California unveils proposed measure to ban new petrol cars

California’s clean air regulators today unveiled a far-reaching proposal that would require an increase in zero-emission vehicle sales, culminating in a ban on new gasoline-powered cars by 2035.

Rules forcing Californians to end their dependence on conventional cars are a critical component of California’s goals to tackle climate change and poor air quality.

If adopted by the California Air Resources Board this summer, the regulations would be a world first and could pave the way for national standards. At least 15 other states have pledged to follow California’s lead on auto standards for previous clean car rules, and the federal government usually follows them.

In implementation of Gov. Gavin Newsom’s 2020 Executive Order of the Board of Directors to end the sale of gas-powered cars in California by 2035, the new proposal drives the public regulatory process. Public comments will be collected for 45 days, then the hearing will take place on June 9 and the Board is expected to vote in August.

Automakers did not immediately respond to requests for comment on the draft rules. But several major manufacturers, including General Motors, have already announced goals to ramp up clean car models in a similar time frame.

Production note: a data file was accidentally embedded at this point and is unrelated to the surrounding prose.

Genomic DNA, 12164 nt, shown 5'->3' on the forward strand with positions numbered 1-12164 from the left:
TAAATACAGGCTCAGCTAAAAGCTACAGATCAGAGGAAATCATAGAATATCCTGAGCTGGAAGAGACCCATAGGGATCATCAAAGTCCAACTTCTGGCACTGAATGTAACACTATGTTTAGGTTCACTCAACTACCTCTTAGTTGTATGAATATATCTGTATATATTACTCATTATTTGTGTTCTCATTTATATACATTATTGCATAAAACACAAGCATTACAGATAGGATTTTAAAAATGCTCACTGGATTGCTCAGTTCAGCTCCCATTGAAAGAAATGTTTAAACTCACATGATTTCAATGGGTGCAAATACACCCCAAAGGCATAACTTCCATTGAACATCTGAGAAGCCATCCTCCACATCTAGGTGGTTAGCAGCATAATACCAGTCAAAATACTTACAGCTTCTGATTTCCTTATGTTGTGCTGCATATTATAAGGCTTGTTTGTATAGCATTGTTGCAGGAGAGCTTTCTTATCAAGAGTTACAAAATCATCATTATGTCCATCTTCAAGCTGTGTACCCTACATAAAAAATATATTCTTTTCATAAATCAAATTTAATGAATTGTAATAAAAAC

“This is a very important inflection point. This rule finally puts us on the path to 100% zero-emission vehicles,” said Daniel Sperling, a member of the Air Resources Council and founding director of the University of California, Davis Institute for Transportation Studies.

Vehicles that run on gasoline or diesel fuel are the state’s largest sources of greenhouse gases, smog and hazardous particles. Under today’s proposed rule, about 384 million metric tons less greenhouse gases would be emitted between 2026 and 2040, according to Air Council employees — more than the total amount the country emitted in 2019 across its economy.

Under the proposed new mandate, 35% of new cars, SUVs and vans sold in the state would have to be zero-emissions starting in 2026, increasing to 68% in 2030 and 100% in 2035. Of those, 20% could To be emissions-free. Plug-in hybrids.